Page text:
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Article   |    
Three Approaches to the Treatment of Drug Addiction
Jeffrey M. Klein; Sheldon I. Miller
Psychiatric Services 1986; doi:
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The Chemcial Dependancy Treatment Unit, Sheppard and Enoch Pratt Hospital in Towson, Maryland

The Department of Psychiatry at the University of Medicine and Dentistry of New Jersey, New Jersey Medical School, 185 South Orange Avenue, Newark, New Jersey 07103

1986 American Psychiatric Association

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Abstract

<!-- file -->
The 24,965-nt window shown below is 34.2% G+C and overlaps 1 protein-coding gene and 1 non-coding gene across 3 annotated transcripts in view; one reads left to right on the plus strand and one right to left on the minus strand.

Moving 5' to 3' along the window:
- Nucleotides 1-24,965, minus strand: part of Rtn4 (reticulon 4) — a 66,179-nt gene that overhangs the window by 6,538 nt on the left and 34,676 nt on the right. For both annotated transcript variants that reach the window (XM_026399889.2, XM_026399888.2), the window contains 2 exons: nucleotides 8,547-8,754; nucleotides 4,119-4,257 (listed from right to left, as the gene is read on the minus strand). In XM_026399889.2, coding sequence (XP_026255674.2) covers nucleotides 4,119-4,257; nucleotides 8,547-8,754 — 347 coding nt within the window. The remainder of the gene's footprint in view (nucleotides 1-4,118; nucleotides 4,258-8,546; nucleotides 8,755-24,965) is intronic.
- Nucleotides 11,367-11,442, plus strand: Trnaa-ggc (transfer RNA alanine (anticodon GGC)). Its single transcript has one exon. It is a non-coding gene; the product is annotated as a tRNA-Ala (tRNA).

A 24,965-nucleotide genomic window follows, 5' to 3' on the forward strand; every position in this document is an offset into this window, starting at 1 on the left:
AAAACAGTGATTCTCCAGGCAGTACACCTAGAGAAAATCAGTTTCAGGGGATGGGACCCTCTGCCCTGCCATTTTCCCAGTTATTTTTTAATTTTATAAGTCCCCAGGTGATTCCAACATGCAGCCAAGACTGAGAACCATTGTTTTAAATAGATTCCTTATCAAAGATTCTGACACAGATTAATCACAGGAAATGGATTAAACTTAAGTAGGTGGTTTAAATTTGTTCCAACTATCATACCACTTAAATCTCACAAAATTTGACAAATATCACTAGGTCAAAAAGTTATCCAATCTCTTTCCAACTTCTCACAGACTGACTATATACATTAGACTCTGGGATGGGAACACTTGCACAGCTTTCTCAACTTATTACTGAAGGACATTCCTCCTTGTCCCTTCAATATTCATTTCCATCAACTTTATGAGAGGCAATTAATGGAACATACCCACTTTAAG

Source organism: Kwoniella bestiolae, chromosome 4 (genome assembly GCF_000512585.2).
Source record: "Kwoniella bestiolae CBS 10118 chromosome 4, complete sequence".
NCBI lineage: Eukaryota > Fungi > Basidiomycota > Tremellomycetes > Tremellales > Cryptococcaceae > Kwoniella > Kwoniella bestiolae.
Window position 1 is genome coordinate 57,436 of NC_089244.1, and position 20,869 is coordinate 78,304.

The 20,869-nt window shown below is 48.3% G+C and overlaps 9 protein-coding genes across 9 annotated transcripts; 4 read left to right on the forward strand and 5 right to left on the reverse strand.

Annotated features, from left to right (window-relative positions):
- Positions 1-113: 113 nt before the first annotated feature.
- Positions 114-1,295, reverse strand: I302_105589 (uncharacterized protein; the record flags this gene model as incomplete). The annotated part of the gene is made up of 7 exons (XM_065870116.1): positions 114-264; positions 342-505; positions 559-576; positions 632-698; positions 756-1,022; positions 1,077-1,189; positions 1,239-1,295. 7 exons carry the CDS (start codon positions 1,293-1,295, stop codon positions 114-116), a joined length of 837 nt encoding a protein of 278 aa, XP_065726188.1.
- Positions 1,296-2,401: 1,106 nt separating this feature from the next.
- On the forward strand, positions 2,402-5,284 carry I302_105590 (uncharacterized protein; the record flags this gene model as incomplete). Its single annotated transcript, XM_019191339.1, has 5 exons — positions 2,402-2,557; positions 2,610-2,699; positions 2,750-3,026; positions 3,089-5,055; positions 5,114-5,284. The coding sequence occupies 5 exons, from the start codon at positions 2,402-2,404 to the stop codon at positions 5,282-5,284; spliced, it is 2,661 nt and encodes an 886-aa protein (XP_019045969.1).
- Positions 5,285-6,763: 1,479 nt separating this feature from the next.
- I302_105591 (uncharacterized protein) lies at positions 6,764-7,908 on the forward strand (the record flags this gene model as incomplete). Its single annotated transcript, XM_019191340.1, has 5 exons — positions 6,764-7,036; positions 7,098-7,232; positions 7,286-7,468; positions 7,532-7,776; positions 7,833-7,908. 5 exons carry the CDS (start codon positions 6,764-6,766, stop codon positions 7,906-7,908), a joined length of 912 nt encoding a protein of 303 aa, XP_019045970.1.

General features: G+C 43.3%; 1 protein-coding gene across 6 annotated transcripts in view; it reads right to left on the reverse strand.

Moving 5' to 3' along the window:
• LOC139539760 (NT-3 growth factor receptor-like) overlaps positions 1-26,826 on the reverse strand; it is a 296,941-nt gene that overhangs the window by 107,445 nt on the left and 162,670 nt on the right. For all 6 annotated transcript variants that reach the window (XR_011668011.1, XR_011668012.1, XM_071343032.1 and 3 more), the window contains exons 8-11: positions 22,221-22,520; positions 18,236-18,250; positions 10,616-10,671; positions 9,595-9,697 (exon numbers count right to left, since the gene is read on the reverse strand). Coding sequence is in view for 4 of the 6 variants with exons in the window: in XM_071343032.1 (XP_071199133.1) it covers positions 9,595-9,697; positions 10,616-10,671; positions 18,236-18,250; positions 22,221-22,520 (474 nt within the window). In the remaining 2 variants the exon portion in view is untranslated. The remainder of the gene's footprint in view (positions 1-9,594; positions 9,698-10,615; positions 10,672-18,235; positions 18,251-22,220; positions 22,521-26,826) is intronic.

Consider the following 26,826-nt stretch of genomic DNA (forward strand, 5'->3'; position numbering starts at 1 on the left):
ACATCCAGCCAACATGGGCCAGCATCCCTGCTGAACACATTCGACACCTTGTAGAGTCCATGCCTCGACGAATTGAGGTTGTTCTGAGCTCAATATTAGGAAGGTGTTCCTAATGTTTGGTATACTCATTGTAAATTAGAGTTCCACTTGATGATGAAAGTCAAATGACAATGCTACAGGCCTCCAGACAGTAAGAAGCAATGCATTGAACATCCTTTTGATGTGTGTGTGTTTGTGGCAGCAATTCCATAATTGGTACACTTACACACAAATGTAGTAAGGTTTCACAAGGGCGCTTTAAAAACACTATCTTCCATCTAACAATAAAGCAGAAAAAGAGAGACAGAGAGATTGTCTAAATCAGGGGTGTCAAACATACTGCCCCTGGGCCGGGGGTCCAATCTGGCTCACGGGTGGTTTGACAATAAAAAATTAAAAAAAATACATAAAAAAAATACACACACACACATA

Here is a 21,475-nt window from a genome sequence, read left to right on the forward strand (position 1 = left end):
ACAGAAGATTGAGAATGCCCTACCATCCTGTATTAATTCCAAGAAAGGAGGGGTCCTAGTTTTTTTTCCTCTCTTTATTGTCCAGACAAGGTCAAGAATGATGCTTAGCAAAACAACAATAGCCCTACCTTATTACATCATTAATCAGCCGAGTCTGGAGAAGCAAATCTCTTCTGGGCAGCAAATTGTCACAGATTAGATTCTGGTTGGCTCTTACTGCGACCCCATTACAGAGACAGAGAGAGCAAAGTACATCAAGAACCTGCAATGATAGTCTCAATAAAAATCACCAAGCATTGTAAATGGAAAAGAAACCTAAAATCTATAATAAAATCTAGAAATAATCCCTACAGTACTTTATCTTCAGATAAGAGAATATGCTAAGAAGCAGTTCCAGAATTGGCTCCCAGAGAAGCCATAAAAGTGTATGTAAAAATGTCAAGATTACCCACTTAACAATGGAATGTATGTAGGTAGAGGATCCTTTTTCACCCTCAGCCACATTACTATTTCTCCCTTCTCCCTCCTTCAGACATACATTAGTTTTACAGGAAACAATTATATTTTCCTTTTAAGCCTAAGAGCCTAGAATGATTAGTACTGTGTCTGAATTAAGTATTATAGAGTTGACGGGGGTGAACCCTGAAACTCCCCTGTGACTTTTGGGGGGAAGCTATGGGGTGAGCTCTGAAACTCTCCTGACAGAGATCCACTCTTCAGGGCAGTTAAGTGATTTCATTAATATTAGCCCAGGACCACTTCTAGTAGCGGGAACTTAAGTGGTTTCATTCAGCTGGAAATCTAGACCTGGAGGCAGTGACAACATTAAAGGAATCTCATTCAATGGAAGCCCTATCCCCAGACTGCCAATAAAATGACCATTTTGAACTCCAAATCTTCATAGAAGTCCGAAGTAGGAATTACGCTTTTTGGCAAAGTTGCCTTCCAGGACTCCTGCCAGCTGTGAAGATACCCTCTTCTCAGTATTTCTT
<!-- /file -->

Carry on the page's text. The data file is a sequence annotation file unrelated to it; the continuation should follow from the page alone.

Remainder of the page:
The abstinence-oriented recovery model is best suited for individuals who are somewhat motivated, who are still in a relatively early stage in the drug progression, and who can afford a potentially expensive intervention. The therapeutic community seems best suited for individuals who have a long history of antisocial behavior, especially those who are ordered by the court to participate in this treatment setting for several years, often as an alternative to incarceration. Methadone maintenance seems best suited for individuals who have failed at several attempts at abstinence and have been unable to stabilize their lives. These individuals are usually opiate dependent and have engaged in a fain amount of antisocial and illegal activities.Certainly a consultation with a mental health professional who is acquainted with different treatment modalities for addiction is useful in assessing the type of intervention that would be most effective for a given individual. A thorough psychiatric evaluation is also important to identify any other psychiatric issues whose presence would influence the choice of treatment. While individual psychotherapy is not a substitute for the three approaches described here, it can supplement them in appropriate cases.

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